In our final section, we will examine two more misconceptions that often hinder people from properly preparing for retirement: 1) Believing that the world is the same today as it has always been, and 2) Ignoring the very real probability that at least one spouse may require long-term care.
#4 Misconception: I can be comfortable in retirement on less than I make now.
You have three choices for retirement income: More than you need, the right amount, or not enough. Sadly, of those who do plan, most try to figure out what they will need and come up with some figure less than they need now. Sorry, wrong answer.
This is a unique time in history. You are facing challenges today that Americans have not faced for many generations, if ever. The good news is people are living longer, living healthier and are more active later in life than they’ve ever been. The bad news is that because people are living longer there is a mounting financial crisis. Many people—thousands who think they’re okay today—may have incomes that expire before they do.
There is a confluence of forces at work: a population that’s living longer than any generation in history, the hardly perceptible erosion of purchasing power by inflation, low interest rates, increased stock market volatility, a Social Security system that cannot be sustained in its current status and fewer employer-sponsored pension and healthcare benefits in retirement.
All this is transpiring just as the largest generation in the history of this country is beginning to retire: the baby boomers. Although the effects aren’t visible today, these forces are welling up like a tidal wave in the middle of the ocean. The effects on the shore aren’t seen until the forces converge there … and then it’s too late.
If you think you can get by on less, guess again.
#5 Misconception: I don’t need to worry about long-term care
Do you have long-term care insurance? Most people don’t. And why is that? There are basically two answers I have to that question. Number one: “It” will never happen to them. Number two: It’s too expensive. Let’s talk straight, look at the facts and then decide what makes sense.
When you think about the threats to your retirement savings plan, most people usually think about market losses. Oftentimes, it is not market related events but catastrophic life events, like illness, that wreak havoc on retirement savings. If you had a spouse or family member that needed healthcare, how much of your retirement would you be willing to spend to help that person? All of it? I would, too.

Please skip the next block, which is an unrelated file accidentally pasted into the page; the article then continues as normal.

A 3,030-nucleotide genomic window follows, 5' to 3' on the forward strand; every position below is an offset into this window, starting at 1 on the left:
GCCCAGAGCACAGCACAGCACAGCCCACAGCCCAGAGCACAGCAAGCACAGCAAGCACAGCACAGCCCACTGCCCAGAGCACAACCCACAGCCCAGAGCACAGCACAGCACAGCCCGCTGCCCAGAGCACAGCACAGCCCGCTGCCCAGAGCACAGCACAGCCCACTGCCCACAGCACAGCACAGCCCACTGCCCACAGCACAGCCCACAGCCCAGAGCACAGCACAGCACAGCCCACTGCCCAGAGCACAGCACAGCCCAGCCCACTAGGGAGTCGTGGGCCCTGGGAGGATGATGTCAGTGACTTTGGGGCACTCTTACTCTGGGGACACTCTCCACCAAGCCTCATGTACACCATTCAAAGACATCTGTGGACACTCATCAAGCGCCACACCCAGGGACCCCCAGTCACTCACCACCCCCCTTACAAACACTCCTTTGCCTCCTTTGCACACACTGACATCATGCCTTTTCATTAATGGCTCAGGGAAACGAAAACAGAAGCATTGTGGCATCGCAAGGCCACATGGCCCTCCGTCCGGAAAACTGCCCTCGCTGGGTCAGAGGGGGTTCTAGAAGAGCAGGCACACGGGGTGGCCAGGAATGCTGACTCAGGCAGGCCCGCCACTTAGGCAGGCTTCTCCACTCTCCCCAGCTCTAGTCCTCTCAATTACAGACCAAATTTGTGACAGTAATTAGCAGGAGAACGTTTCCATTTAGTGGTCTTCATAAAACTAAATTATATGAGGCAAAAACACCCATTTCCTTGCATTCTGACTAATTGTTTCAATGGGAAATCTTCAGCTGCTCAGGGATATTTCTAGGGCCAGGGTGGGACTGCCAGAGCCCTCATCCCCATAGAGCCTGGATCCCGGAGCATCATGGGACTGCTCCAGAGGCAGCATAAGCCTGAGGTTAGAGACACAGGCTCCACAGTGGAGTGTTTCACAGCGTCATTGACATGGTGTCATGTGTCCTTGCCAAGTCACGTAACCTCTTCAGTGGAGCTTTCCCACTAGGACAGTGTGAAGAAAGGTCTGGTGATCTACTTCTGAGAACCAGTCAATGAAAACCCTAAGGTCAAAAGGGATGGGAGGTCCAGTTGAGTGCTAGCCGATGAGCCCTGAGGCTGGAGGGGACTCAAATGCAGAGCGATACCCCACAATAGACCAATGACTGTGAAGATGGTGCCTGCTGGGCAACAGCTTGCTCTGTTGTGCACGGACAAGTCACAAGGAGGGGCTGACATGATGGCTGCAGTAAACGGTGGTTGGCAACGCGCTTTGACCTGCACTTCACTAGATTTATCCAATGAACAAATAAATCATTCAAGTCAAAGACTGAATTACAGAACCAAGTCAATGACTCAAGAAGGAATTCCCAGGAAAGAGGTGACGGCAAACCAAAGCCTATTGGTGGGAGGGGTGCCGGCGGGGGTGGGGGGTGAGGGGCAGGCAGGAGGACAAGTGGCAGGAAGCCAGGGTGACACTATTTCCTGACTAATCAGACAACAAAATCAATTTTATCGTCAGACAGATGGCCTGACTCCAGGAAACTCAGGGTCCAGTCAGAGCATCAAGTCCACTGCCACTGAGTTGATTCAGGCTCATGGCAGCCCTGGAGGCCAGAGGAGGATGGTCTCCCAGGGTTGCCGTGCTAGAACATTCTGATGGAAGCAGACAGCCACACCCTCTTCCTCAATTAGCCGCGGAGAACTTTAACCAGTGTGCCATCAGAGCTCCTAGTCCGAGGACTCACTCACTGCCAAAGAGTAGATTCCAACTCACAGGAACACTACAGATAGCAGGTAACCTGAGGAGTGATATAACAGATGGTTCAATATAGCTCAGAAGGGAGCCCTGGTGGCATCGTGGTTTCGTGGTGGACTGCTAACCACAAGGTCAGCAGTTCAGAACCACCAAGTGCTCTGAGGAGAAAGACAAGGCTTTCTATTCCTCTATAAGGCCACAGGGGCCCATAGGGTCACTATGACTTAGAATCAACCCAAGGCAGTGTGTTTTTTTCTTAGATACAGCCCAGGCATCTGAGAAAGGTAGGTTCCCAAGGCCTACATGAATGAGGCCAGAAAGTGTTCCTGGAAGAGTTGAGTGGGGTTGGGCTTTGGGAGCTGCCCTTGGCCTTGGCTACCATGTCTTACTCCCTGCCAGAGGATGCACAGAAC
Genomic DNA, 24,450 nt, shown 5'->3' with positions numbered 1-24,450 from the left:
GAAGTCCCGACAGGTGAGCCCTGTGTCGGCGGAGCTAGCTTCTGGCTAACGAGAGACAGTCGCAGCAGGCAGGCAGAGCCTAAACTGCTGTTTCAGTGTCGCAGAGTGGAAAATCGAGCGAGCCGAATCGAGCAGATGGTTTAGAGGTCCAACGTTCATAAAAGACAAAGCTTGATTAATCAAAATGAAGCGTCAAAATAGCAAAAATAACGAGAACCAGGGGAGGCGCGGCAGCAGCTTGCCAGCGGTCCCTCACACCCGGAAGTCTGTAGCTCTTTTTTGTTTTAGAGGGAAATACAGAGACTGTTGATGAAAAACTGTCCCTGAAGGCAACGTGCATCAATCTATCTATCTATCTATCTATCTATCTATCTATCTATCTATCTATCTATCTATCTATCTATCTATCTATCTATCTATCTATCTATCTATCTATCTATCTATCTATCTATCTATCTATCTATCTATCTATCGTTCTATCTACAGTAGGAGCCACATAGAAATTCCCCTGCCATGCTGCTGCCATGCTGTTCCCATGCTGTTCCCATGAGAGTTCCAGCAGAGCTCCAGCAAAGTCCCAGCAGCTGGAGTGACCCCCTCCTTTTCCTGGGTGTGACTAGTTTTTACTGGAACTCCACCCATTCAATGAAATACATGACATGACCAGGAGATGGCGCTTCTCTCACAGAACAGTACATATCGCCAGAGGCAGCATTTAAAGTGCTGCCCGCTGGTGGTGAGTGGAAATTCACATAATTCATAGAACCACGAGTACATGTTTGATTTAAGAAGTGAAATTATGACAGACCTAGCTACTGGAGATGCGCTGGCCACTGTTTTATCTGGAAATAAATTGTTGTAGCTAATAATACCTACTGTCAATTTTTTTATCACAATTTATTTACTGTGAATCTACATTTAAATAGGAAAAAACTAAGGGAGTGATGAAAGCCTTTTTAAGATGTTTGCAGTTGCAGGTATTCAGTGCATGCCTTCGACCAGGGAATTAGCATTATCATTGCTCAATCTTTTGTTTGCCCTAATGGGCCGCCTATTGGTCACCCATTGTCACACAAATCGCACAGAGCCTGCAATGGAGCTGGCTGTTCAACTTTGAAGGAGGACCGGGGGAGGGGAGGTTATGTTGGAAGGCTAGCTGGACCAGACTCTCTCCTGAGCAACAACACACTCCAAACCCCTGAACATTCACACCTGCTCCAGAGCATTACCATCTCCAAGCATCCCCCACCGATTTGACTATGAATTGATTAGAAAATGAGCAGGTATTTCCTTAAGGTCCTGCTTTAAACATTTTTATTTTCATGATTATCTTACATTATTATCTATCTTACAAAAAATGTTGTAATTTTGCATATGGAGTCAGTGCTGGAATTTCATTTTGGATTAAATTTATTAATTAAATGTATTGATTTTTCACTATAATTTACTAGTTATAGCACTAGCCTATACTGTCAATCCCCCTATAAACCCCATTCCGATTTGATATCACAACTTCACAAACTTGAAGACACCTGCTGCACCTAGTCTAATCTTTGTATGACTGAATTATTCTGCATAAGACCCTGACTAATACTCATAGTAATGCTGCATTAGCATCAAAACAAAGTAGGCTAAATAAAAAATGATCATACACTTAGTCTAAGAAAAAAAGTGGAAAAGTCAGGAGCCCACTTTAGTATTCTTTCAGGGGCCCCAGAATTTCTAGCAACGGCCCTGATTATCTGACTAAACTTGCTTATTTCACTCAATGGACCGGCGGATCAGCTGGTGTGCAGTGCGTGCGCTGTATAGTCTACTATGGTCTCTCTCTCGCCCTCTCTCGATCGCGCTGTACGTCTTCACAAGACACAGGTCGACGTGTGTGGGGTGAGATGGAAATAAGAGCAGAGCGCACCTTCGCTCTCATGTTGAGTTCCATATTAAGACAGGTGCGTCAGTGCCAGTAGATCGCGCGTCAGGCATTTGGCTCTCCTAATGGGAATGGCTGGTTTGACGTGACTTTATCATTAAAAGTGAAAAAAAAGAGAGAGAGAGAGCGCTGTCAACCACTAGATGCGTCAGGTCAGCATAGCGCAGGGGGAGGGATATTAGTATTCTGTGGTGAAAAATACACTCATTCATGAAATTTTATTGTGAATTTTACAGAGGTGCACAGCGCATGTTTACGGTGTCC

When it comes to dealing with healthcare risk late in your life, you have two choices. Those are your only two options. You can hold the risk yourself or you can spread the risk around. If you don’t have long-term care insurance, you have to ask yourself an important question: Can you afford to foot the bill out of your retirement nest egg? Would there be any financial strain if your expenses went up $60,000 or $90,000 or even $120,000 per year over what you anticipate? If you haven’t taken care of the matter, no one else will pick up the bill for most long-term care.
Think it won’t happen to you? Well, hopefully not. But in a study done by the MetLife Mature Markets Institute in Westport, CT, it is estimated that anyone over 65 years of age will have a 43% chance of spending some time in a nursing home. Seven in 10 couples (65 and older) can expect one spouse to need long-term care. And yet, in a recent survey by the American Healthcare Association, 76 percent of the people surveyed said they do not expect to need long- term care in the future. There is a tremendous disconnect between the expectations and the facts.
What about the argument that long-term care is too expensive? Well, all insurance is too expensive if we never use it—but a bargain if we do. In any case, you can reduce the cost of long-term care insurance by tailoring it to your unique needs. This is done by adjusting one of the four main components of a traditional long-term care policy:
- Elimination Period—How long from the time you start needing it until it starts paying?
- Coverage Period—The length of time the coverage will pay benefits.
- Benefit Amount—How much it will pay per day or per month?
Riders—These can range from inflation riders (how much the amount of coverage will go up each year to cover increases in cost of living), to indemnity (to cover additional costs of medication), to a return of premium rider (which may return what you paid to your heirs in the event you don’t use the benefit in your lifetime), as well as many others.
By adjusting the amount of coverage in any one or more of these four components, you may be able to create a long-term care insurance policy that fits both your risk tolerance and your budget.